History of the Karnak Temple complex

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The history of the Karnak Temple complex is largely the history of Thebes. The city does not appear to have been of any significance before the Eleventh Dynasty, and any temple building here would have been relatively small and unimportant, with any shrines being dedicated to the early god of Thebes, Montu.[1] The earliest artifact found in the area of the temple is a small, eight-sided column from the Eleventh Dynasty, which mentions Amun-Re.[1] The tomb of Intef II mentions a 'house of Amun', which implies some structure, whether a shrine or a small temple is unknown.[1] The ancient name for Karnak, Ipet-Isut (usually translated as 'most select of places') only really refers to the central core structures of the Precinct of Amun-Re, and was in use as early as the 11th Dynasty, again implying the presence of some form of temple before the Middle Kingdom expansion.[2]

Middle Kingdom[edit]

By the time the Eleventh Dynasty Theban kings had become rulers of all Egypt, the area of Karnak was already considered holy ground, some form of structure for the worship of Amun probably existed before the reunification, and it seems to have been located somewhere within the Karnak area. The unification of Egypt brought Amun (the tribal god of the region) increased power and wealth, and he was gradually merged with the sun god , to become Amun-Re. The White Chapel of Senusret I and the Middle Kingdom court are the earliest remains of buildings within the temple area.[3] Close to the Sacred Lake, excavations have located a planned settlement.[4]

The major construction of this era was the laying out of the Middle Kingdom court,

New Kingdom[edit]

The New Kingdom saw the relatively modest temple expanded into a huge state religious centre, as the wealth of Egypt increased.

Eighteenth Dynasty[edit]

Stele of Karnak, taken by Maxime Du Camp, around 1850

Major expansion of the temple complex took place during the Eighteenth dynasty.[5] Amenhotep I constructed a barque shrine and a gateway.[5] Thutmose I erected an enclosure wall around the Middle Kingdom temple, connecting the Fourth and Fifth pylons, which comprise the earliest part of the temple still standing in situ. They contain fourteen papyrus columns and the two obelisks of Hatshepsut, which were later hidden from view by walls set up by Thutmose III. Thutmose II laid out a Festival Courtyard at the front of the temple, removed by later construction, but block of which have been recovered from the fill in the Third Pylon.[5] Under Hatshepsut and Thutmose III, another enclosure wall fortified with towers was erected, and the nearby Sacred Lake was either constructed or enlarged.[6] During the reign of Thutmose III, the main temple itself was extended by 50% with the addition of a building called the Akh-menu. This is normally translated as "the most glorious of monuments", but there is an alternative translation. According to Gardiner’s Egyptian Grammar, the word akh can mean either glory or blessed/living spirit (For instance, Akhenaten is often translated as "living spirit of Aten"). So an alternative translation is "monument to living spirit". It is now known as the Festival Hall of Thutmose III, which is seemingly decorated to echo a huge tent shrine, complete with awnings and tent poles.[7] In this temple, the Karnak king list, shows Thutmose III with some of the earlier kings that built parts of the temple complex. After a brief period of interruption during the Amarna Period, when the Egyptian capital was moved to Akhetaten, construction resumed at Karnak under Tutankhamun and Horemheb. The Ninth pylon was erected along the southern axis using material known as talatat from the now demolished Akhetaten.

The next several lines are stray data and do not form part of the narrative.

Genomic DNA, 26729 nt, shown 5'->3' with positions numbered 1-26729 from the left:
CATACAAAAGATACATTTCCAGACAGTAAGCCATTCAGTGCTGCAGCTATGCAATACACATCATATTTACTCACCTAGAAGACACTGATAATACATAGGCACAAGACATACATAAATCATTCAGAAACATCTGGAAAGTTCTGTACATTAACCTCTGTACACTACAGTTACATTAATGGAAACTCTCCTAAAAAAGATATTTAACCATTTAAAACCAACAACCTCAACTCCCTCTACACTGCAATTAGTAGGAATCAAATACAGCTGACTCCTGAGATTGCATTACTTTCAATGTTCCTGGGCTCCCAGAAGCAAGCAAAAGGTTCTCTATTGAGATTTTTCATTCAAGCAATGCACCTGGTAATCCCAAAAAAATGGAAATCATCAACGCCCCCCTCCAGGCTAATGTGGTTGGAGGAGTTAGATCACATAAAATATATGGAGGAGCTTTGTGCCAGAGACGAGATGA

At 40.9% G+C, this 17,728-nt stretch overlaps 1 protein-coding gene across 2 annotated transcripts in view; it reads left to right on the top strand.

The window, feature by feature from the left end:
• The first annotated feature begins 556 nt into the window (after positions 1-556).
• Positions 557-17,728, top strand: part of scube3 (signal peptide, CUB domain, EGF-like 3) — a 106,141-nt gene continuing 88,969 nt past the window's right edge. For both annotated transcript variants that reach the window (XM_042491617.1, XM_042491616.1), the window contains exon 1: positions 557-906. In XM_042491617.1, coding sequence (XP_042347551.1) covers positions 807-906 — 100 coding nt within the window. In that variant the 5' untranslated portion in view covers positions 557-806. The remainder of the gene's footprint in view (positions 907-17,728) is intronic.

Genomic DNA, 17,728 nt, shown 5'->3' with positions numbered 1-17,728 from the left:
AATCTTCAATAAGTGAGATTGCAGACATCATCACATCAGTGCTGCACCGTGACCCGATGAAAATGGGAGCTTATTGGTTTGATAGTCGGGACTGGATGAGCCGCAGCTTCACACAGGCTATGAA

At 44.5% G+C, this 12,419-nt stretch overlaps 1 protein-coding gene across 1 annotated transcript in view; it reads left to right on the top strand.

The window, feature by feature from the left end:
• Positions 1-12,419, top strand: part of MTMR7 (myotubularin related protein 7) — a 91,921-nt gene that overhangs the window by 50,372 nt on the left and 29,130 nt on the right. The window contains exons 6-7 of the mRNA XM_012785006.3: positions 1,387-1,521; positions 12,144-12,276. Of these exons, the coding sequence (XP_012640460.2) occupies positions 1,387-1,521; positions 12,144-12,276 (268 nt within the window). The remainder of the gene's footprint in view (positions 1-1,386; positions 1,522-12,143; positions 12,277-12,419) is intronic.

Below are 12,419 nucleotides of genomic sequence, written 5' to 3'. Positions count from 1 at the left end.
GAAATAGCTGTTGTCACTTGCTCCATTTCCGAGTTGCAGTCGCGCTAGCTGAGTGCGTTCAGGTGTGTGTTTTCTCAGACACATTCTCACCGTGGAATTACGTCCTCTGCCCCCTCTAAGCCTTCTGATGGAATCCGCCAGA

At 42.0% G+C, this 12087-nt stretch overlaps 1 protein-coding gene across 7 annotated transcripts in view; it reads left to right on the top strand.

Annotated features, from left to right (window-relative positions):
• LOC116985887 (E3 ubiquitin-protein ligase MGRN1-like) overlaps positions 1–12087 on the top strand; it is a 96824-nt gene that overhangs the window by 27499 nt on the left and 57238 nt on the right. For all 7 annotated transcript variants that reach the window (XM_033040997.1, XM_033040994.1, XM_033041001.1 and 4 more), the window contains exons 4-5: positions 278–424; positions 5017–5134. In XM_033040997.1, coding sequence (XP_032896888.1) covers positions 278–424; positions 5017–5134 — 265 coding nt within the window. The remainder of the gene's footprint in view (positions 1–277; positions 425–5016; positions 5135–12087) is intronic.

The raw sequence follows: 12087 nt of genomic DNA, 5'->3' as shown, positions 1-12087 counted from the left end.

Nineteenth Dynasty[edit]

Seti II's barque shrine

Construction of the Hypostyle Hall may have also began during the eighteenth dynasty, though most building was undertaken under Seti I and Ramesses II. Merenptah commemorated his victories over the Sea Peoples on the walls of the Cachette Court, the start of the processional route to the Luxor Temple. This Great Inscription (which has now lost about a third of its content) shows the king's campaigns and eventual return with booty and prisoners. Next to this enscription is the Victory Stela, which is largely a copy of the more famous Israel Stela, which was found on the West Bank funerary complex of Merenptah.[8] Merenptah's son Seti II added 2 small obelisks in front of the Second Pylon, and a triple bark-shrine to the north of the processional avenue in the same area. This was constructed of sandstone, with a chapel to Amun flanked by those of Mut and Khonsu.

The last rulers of this dynasty added little to the temple complex.

Twentieth Dynasty[edit]

As the power of the Egyptian Empire declined, construction declined in all of Thebes, and this is reflected in the building work carried out during this time. The Temple of Khonsu was also built and then expanded during this period under Ramesses III and IV, and a large barque station was added in front of the Second pylon. This construction is large enough to be a major temple elsewhere, and is similar to the mortuary temple of Ramesses III at Medinet Habu.[9]

After this, the later kings of the period added little to the overall complex, and concentrated on the Temple of Khonsu. The fading power of the dynasty is illustrated by the depiction of the High Priest Amenhotep being shown in the same scale as Ramesses IX.

Third Intermediate Period[edit]

The fragmentation of Egypt with a pharaoh ruling in the north, and the High Priests of Amun ruling in Thebes. The northern kings seem to have constructed nothing and added little to the complex, but the High Priests continued to decorate the Temple of Khonsu, especially Herihor and Pinedjem I.[10]

Twenty second Dynasty[edit]